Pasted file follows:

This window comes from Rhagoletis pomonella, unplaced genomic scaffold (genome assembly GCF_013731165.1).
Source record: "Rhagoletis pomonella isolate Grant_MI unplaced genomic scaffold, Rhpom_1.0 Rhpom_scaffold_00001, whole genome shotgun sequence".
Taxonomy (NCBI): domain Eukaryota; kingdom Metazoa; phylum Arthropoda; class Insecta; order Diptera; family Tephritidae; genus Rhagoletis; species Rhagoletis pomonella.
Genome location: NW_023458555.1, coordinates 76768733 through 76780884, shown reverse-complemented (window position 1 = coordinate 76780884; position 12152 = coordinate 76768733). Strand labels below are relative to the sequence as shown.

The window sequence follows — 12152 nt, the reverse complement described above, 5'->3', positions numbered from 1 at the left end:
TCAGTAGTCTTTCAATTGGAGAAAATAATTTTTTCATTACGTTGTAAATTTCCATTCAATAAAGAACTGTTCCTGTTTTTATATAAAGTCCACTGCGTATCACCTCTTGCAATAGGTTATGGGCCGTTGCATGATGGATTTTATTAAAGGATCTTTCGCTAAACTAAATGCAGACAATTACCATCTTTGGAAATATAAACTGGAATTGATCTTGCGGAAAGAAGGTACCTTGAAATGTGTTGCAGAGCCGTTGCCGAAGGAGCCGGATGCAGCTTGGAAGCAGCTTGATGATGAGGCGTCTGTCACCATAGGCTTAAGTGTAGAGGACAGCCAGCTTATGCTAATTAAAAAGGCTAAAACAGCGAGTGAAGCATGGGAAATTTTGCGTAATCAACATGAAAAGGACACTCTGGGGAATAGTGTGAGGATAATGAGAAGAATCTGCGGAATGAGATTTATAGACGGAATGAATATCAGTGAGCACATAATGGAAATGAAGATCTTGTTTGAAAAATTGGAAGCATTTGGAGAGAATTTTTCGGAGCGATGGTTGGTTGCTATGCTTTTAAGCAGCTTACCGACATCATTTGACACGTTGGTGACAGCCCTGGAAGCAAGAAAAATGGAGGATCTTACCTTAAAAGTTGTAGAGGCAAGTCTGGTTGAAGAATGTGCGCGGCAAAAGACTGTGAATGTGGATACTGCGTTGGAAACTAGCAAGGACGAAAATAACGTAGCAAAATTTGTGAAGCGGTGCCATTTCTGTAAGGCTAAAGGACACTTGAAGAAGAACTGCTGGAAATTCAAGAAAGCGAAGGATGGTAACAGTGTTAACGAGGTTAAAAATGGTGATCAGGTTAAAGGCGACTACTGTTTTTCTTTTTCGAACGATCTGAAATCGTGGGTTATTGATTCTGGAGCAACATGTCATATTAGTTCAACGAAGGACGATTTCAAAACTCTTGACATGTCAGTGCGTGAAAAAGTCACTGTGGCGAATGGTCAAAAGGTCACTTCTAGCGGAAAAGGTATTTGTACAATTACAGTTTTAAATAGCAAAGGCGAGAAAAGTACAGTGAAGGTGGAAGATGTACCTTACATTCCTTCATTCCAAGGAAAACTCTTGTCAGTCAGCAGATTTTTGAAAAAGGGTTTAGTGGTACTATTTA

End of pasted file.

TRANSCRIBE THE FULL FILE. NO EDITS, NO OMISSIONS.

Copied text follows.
This window comes from Rhagoletis pomonella, unplaced genomic scaffold (genome assembly GCF_013731165.1).
Source record: "Rhagoletis pomonella isolate Grant_MI unplaced genomic scaffold, Rhpom_1.0 Rhpom_scaffold_00001, whole genome shotgun sequence".
Taxonomy (NCBI): domain Eukaryota; kingdom Metazoa; phylum Arthropoda; class Insecta; order Diptera; family Tephritidae; genus Rhagoletis; species Rhagoletis pomonella.
Genome location: NW_023458555.1, coordinates 76768733 through 76780884, shown reverse-complemented (window position 1 = coordinate 76780884; position 12152 = coordinate 76768733). Strand labels below are relative to the sequence as shown.

The window sequence follows — 12152 nt, the reverse complement described above, 5'->3', positions numbered from 1 at the left end:
TCAGTAGTCTTTCAATTGGAGAAAATAATTTTTTCATTACGTTGTAAATTTCCATTCAATAAAGAACTGTTCCTGTTTTTATATAAAGTCCACTGCGTATCACCTCTTGCAATAGGTTATGGGCCGTTGCATGATGGATTTTATTAAAGGATCTTTCGCTAAACTAAATGCAGACAATTACCATCTTTGGAAATATAAACTGGAATTGATCTTGCGGAAAGAAGGTACCTTGAAATGTGTTGCAGAGCCGTTGCCGAAGGAGCCGGATGCAGCTTGGAAGCAGCTTGATGATGAGGCGTCTGTCACCATAGGCTTAAGTGTAGAGGACAGCCAGCTTATGCTAATTAAAAAGGCTAAAACAGCGAGTGAAGCATGGGAAATTTTGCGTAATCAACATGAAAAGGACACTCTGGGGAATAGTGTGAGGATAATGAGAAGAATCTGCGGAATGAGATTTATAGACGGAATGAATATCAGTGAGCACATAATGGAAATGAAGATCTTGTTTGAAAAATTGGAAGCATTTGGAGAGAATTTTTCGGAGCGATGGTTGGTTGCTATGCTTTTAAGCAGCTTACCGACATCATTTGACACGTTGGTGACAGCCCTGGAAGCAAGAAAAATGGAGGATCTTACCTTAAAAGTTGTAGAGGCAAGTCTGGTTGAAGAATGTGCGCGGCAAAAGACTGTGAATGTGGATACTGCGTTGGAAACTAGCAAGGACGAAAATAACGTAGCAAAATTTGTGAAGCGGTGCCATTTCTGTAAGGCTAAAGGACACTTGAAGAAGAACTGCTGGAAATTCAAGAAAGCGAAGGATGGTAACAGTGTTAACGAGGTTAAAAATGGTGATCAGGTTAAAGGCGACTACTGTTTTTCTTTTTCGAACGATCTGAAATCGTGGGTTATTGATTCTGGAGCAACATGTCATATTAGTTCAACGAAGGACGATTTCAAAACTCTTGACATGTCAGTGCGTGAAAAAGTCACTGTGGCGAATGGTCAAAAGGTCACTTCTAGCGGAAAAGGTATTTGTACAATTACAGTTTTAAATAGCAAAGGCGAGAAAAGTACAGTGAAGGTGGAAGATGTACCTTACATTCCTTCATTCCAAGGAAAACTCTTGTCAGTCAGCAGATTTTTGAAAAAGGGTTTAGTGGTACTATTTA